Communicating with those in the final stages of life can be awkward and uncomfortable. Interacting with families connected to the dying loved one can also be strained.
Right words are sometimes elusive. Striking the balance between meaningful support and maudlin sentiment is a challenge — our interpersonal skills are being tested by the definitive stressor.
The value, however, of appropriately expressing our feelings, both to the person who is passing and the gathered bereaved, is inestimable. “While words can never fully express how much someone means to us, language can still provide comfort, solace, hope, and even inspiration,” deathcare expert Chris Raymond pointed out.
Just being present is a huge step in the right direction. When it comes to end-of-life care, sometimes significant others are scarce — fear of their own mortality or just general avoidance issues prevent them from visiting.
In terms of what to say, it’s best to go with your heart, at least reasonably speaking from the heart. As songwriter Oscar Hammerstein has written, your heart is “not always wise.” Speak of your feelings but do so with prudence.
In talking with the dying, it’s often best to follow their lead. The emphasis here is calm reassurance. Focus should be on the patient: their needs, physical or emotional, require attention. Talking about death, according to Dr. Christopher Kerr, may be what the loved one wants. If so, don’t hesitate to pursue the topic.
It can be a good idea to recall pleasant memories, experiences that are likely to engender peaceful moments. Similarly, physical contact may be in order: a touch, a hug, or holding hands may reduce any sense of isolation or distance.
In recent years, “holding space” is a concept deathcare professionals have been recommending — although society at large may not be familiar with the practice, it has antecedents which date back to the mid-twentieth century psychologist, Carl Rogers.
Therapist Divya Robin defined holding space as “the ability to create a safe, supportive and non-judgmental space where another can be fully emotionally, physically and mentally vulnerable.”
Author Heather Plett explained it this way: “It means we are willing to walk alongside another person in whatever journey they are on without judging them, making them feel inadequate, trying to fix them or trying to impact the outcome. When we hold space for other people, we open our hearts, offer unconditional support and let go of judgment and control.”
The notion of holding space is very similar to the therapeutic technique of unconditional positive regard (UPR) developed by pioneering psychologist Carl Rogers in the mid-1950’s. Rogers, ever the humanist, believed a therapist should view clients with UPR — complete acceptance without judgment.
“When the therapist is experiencing a warm, positive and acceptant attitude toward what is in the client, this facilitates change,” Rogers wrote in On Becoming a Person. “It involves the therapist’s genuine willingness for the client to be whatever feeling is going on in him at that moment — fear, confusion, pain, pride, anger, hatred, love, courage, or awe…it means that he prizes the client in a total rather than conditional way. By this I mean that he does not simply accept the client when he is behaving in certain ways and disapprove of him when he behaves in other ways. It means an outgoing positive feeling without reservations, without evaluations.”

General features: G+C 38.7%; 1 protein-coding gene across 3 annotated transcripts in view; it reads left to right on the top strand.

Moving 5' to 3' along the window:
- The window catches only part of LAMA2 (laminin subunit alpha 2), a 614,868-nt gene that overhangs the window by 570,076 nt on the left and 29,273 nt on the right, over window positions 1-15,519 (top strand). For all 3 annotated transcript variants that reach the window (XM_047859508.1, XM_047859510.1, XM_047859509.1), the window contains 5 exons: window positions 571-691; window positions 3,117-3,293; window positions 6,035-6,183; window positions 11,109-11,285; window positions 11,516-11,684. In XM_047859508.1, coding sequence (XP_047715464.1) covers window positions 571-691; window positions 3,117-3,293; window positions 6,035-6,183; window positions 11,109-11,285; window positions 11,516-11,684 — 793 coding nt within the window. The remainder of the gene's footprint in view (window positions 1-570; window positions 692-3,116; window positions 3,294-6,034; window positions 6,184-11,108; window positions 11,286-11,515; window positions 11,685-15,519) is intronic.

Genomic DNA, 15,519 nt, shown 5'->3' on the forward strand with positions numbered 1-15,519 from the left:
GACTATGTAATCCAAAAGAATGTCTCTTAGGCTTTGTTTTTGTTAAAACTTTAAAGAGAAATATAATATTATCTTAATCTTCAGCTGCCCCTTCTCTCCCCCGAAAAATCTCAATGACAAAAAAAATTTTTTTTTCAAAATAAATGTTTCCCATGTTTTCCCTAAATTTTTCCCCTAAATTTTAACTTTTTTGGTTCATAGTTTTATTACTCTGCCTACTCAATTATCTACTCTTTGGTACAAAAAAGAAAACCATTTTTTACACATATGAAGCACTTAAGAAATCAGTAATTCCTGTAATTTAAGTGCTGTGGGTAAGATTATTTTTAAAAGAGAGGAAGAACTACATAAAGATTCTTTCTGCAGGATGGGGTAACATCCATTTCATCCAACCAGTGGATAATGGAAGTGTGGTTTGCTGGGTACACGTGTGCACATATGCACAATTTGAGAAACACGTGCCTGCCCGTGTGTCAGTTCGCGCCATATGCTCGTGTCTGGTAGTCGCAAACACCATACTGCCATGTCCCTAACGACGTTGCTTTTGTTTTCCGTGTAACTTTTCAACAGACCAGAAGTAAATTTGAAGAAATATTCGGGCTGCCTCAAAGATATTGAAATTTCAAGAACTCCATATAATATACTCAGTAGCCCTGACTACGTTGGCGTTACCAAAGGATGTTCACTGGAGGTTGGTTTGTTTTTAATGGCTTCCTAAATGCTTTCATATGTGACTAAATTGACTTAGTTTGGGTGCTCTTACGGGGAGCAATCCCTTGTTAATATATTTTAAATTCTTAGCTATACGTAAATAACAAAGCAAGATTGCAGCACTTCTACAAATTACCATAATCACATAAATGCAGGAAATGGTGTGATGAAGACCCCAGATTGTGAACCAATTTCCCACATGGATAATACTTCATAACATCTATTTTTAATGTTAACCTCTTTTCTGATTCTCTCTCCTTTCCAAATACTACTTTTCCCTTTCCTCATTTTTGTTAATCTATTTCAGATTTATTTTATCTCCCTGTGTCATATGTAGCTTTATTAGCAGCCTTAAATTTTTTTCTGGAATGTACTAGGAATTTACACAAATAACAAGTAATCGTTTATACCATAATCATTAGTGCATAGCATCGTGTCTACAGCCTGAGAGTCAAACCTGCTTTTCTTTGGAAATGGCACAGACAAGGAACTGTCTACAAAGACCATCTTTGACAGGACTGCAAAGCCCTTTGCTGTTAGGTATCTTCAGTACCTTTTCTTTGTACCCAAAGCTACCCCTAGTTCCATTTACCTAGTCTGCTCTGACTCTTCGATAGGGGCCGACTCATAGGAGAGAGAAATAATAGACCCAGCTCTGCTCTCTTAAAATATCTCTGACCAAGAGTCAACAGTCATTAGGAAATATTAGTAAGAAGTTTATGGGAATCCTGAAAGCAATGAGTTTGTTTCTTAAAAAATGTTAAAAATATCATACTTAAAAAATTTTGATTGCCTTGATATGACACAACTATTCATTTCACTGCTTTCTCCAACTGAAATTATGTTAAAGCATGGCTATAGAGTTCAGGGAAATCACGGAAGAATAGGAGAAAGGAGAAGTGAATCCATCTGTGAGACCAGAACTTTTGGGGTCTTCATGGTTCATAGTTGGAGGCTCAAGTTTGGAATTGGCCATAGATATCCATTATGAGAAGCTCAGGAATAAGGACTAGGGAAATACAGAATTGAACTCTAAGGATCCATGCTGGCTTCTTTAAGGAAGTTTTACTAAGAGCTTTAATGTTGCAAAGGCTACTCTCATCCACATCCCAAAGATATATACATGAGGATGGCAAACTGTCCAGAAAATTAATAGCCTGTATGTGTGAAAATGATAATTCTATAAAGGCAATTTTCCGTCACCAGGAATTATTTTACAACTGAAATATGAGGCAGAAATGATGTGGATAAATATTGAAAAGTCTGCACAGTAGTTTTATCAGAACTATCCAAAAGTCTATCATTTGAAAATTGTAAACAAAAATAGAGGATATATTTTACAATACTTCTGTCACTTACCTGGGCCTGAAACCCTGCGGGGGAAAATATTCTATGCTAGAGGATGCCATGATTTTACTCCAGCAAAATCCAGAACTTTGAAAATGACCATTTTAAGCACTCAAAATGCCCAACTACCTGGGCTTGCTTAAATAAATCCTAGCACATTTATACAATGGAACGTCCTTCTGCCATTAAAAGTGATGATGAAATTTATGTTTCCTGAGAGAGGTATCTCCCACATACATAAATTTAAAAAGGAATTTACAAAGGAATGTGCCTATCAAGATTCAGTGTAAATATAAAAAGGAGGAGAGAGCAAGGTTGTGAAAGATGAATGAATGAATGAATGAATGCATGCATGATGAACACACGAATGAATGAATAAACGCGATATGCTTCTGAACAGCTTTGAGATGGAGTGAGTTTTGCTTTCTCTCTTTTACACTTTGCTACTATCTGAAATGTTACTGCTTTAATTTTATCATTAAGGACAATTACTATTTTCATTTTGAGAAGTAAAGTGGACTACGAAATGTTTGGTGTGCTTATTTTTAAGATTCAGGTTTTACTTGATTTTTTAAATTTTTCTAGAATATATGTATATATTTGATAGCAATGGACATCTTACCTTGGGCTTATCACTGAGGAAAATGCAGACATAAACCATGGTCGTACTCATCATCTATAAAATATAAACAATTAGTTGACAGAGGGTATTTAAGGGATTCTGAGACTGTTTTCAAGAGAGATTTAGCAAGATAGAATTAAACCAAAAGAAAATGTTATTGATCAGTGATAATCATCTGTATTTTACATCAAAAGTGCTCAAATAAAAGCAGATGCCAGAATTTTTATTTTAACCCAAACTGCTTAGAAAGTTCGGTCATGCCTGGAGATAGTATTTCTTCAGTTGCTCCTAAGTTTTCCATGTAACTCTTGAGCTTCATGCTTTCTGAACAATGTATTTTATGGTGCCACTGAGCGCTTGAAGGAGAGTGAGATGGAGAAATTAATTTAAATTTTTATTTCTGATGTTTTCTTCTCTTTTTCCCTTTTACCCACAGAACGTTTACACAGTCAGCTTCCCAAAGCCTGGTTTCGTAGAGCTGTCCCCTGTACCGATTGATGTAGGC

Now this does not mean Rogers necessarily agreed with the client — but Rogers respected the client’s core worth as a human being who is entitled to his own feelings.
Another technique Rogers developed, which dovetails with the notion of holding space, is active listening. That is, sensitive, participatory listening aimed at validating the speaker as a human whose feelings and opinions count.
The key to active listening is “to get inside the speaker to see things from his point of view.” When people are speaking, there are two components at work: the content of the message and the feeling content underlying that message.
Rogers emphasized the import of listening for the total message. Make sure the speaker understands the listener is connected — don’t interrupt, but when appropriate, ask clarifying, open-ended questions. Paraphrasing and summarizing content points are also reassuring.
It is imperative to engage in a positive, non-threatening atmosphere. The message is consistently the same — the listener respects the thoughts/feelings that have been expressed and knows they are valid for the speaker.
Rogers, of course, was doing psychotherapy. Holding space isn’t formal therapy and should not be viewed as such. But some of the techniques Rogers developed with UPR and active listening are valuable, especially when communicating with those in grief recovery.
As Rogers noted, “understanding a person is far more difficult than it appears. It takes patience and practice …and plenty of good will.”
Holding space, acceptance without judgment, and active listening are skills that can be relied upon in any difficult circumstance. They help to express the very essence of human nature.